3 STARS – Thought-provoking

As the opening words of John Lee Hancock’s “The Alamo” explain, the Alamo was built as a Christian church in 1718 by the peaceful Franciscans.  But instead of being a sanctuary in which the “Prince of Peace” was worshipped, it became the fortified battleground for repeated wars.  Fought within the shadow of the cross, these bloody campaigns only reinforced the message of Christian faith that our “warring madness” needs God’s healing.

Created as an historical piece which corrects many of the myths surrounding the battle of General Antonio Lopez de Santa Ana’s (Emilio Echevarria) siege of the Mission, the film is difficult to watch not only because of its realistic violence but also because of the racism apparent at that time.  As a battle of “Texian” liberators fighting against the Mexican government who laid claim to Texas, the racial dehumanizing that is always a part of war permeates the film.  The Mexican people are presented in caricatured form, prophesying their own future of becoming dependent on Americans if they lose this war.

The leaders of the Texas forces are men of mythical renown.  Struggling with reputations which were created in part by the plays and articles written in their honor, Davy Crocket (Billy Bob Thornton), Jim Bowie (Jason Patric), and Sam Huston (Dennis Quaid) find themselves fatefully united in this struggle in part because of the myths that have grown up around them.  This is expressed most clearly by Davy Crocket.

Realizing that he has inadvertently left his security as a Senator from Tennessee and stepped into a battle for independence, Crocket is captured both by the Mexican army and the expectations of his own countrymen.  Expressing his situation to Bowie, Crocket explains that if he was just “David from Tennessee” he would leave.  But he is “Davy Crocket” and everyone expects something more from him, something he does deliver to some extent. 

In a moment of clear leadership, Crocket counters the incessant drill band of Santa Ana, which would play before their cannons would fire at them each night.  Climbing onto the tower of the Mission wall, Crocket plays his fiddle along with the band in a blend of their melodies.  As a consequence, the Mexican army does not fire on the Mission that night.  Crocket notes that “It is amazing what a little harmony will do.”

Although the fall of the Alamo and the deaths of Crocket, Bowie and Lt. Col. William Travis (Patrick Wilson) were part of a loss of approximately 150 men, this battle was used by Sam Huston to garner an army who attacked the splintered Santa Ana forces weeks later and captured the General in only eighteen minutes of fighting.  Signing over the rights to Texas in exchange for his own life, The Alamo became the defining battle in the liberation of Texas.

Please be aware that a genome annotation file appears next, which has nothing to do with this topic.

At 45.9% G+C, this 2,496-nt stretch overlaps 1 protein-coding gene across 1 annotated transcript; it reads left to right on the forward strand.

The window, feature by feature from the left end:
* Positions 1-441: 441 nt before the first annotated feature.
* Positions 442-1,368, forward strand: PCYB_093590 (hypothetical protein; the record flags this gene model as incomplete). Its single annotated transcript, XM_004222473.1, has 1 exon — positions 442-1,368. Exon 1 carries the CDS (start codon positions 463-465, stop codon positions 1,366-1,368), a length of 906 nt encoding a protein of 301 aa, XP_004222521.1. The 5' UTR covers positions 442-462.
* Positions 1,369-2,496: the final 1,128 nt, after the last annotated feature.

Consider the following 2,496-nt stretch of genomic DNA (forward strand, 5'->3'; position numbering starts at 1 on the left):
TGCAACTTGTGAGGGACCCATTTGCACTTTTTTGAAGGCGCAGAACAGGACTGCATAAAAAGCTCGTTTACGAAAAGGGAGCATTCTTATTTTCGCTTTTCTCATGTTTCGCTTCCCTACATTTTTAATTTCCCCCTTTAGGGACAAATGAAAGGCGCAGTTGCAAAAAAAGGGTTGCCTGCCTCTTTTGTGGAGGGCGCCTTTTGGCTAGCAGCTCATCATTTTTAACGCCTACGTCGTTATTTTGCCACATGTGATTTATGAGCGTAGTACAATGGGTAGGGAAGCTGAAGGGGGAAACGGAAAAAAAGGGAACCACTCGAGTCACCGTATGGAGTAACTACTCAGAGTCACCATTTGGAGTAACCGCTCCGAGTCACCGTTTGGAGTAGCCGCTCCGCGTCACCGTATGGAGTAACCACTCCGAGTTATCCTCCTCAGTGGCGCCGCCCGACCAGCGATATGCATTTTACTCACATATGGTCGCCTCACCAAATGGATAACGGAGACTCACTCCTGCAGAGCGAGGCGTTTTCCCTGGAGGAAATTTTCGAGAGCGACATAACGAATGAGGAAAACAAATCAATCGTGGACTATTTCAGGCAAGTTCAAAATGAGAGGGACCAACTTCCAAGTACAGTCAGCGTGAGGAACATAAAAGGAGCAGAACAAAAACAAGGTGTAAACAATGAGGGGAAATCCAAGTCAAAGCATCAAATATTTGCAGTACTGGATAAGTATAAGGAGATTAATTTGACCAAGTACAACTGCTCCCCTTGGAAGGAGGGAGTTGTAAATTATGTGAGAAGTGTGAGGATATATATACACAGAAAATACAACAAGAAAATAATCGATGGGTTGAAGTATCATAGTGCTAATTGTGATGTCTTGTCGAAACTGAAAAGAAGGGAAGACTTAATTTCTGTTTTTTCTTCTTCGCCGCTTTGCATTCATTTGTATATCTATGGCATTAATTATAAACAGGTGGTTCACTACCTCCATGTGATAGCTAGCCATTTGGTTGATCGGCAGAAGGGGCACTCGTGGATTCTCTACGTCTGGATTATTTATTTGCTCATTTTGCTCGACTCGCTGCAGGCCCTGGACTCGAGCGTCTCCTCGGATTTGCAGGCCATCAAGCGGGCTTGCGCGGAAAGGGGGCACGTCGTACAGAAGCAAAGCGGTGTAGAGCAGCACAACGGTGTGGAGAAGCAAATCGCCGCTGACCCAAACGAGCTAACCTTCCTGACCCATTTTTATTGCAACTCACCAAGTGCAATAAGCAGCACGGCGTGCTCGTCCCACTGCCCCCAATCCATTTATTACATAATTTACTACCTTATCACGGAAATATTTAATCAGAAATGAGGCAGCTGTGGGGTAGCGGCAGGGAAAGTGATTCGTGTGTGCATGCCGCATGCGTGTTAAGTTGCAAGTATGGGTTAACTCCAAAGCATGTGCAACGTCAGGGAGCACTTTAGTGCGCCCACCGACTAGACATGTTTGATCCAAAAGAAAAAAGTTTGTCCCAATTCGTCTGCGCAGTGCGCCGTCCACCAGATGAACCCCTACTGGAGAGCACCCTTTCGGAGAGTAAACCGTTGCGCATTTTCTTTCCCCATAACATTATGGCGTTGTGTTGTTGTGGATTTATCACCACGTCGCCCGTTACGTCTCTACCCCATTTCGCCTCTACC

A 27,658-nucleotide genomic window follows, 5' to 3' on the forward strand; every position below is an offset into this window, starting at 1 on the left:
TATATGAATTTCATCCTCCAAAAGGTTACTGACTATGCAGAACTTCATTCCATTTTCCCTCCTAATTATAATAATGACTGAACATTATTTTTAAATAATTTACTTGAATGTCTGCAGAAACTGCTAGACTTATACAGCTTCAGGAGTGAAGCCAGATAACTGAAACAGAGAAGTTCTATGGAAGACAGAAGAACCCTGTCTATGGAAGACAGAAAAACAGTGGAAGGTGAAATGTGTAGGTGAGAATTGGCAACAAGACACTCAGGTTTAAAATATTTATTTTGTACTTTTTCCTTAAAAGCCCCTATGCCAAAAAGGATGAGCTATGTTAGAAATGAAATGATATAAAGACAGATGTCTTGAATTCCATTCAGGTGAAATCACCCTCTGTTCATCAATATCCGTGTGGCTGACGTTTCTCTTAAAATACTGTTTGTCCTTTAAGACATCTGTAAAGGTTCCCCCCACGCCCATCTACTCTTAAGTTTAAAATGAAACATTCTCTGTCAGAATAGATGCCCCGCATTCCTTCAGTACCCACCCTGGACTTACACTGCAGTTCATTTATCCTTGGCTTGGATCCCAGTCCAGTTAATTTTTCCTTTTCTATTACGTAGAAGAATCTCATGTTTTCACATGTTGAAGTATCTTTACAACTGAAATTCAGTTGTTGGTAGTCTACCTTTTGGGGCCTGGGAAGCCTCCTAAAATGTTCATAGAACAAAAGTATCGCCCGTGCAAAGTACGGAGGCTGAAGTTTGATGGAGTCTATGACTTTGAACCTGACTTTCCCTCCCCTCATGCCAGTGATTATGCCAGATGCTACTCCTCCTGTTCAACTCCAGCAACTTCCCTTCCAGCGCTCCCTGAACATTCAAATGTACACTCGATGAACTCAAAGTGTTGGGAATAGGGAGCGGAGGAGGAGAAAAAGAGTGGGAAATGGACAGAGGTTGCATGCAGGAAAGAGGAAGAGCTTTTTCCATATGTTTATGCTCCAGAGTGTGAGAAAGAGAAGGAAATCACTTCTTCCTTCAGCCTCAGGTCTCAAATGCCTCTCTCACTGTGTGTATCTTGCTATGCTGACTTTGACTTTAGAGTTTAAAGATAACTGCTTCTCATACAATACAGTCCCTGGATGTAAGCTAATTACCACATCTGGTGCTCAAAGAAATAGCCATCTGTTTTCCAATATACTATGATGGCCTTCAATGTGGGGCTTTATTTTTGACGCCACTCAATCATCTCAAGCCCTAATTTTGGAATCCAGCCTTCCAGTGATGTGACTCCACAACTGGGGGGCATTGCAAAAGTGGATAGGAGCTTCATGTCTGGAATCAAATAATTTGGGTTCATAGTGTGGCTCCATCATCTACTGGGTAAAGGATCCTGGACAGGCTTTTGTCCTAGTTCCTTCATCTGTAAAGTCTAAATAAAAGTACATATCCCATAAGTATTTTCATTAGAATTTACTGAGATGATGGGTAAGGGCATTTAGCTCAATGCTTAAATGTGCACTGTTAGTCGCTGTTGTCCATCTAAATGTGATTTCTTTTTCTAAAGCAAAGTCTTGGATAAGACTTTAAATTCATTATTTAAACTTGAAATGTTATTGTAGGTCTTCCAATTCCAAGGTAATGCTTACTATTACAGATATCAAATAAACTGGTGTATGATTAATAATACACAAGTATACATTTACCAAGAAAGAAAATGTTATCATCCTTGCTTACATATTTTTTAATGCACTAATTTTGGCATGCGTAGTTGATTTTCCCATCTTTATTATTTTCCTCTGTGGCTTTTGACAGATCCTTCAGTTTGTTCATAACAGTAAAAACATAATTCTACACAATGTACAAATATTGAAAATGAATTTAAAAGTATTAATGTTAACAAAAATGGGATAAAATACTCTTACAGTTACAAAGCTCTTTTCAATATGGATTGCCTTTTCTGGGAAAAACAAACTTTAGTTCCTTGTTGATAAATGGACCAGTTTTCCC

The outcomes of wars are most often told by those whose victory writes the history.  It is difficult to imagine what would have been different if the people involved in this conflict could have diplomatically rather than militarily decided their future.  For this to happen, the egos of the leaders on both sides would have needed to be nailed to the cross of “The Alamo.”



  1. The attempt to portray the legends of the Alamo not as heroes on pedestals but as “fallen” people removes much that is good from any of the leaders.  Though standing in a church, there is no prayer, no worship, no mention of God.  Do you believe these Americans would not have prayed in their hour of peril?  How do American soldiers call on their faith today in similar danger?
  2. The portrayal of Gen. Santa Ana as an egotistical tyrant who cared nothing for his own soldiers made it easier for American viewers to accept the “liberation” by the “Texians” of his rule.  Do you believe him to be this way, or was this also a caricature?
  3. The military knowledge of Sam Huston led Santa Ana into dividing his army and being summarily defeated.  This study of war makes us more effective in winning battles.  What would you suggest we do to become more effective in winning peace?  Can we do so with simple knowledge, or must we address the deeper spiritual issues within all humanity?
  4. The freedom of Texas from Mexican control eventuated in that region becoming a state of the United States.  What do you think would have happened if Mexico had kept control over Texas?  How might the future have been different for both nations?
Posted on June 1, 2011 and filed under 3 STARS, THOUGHT-PROVOKING.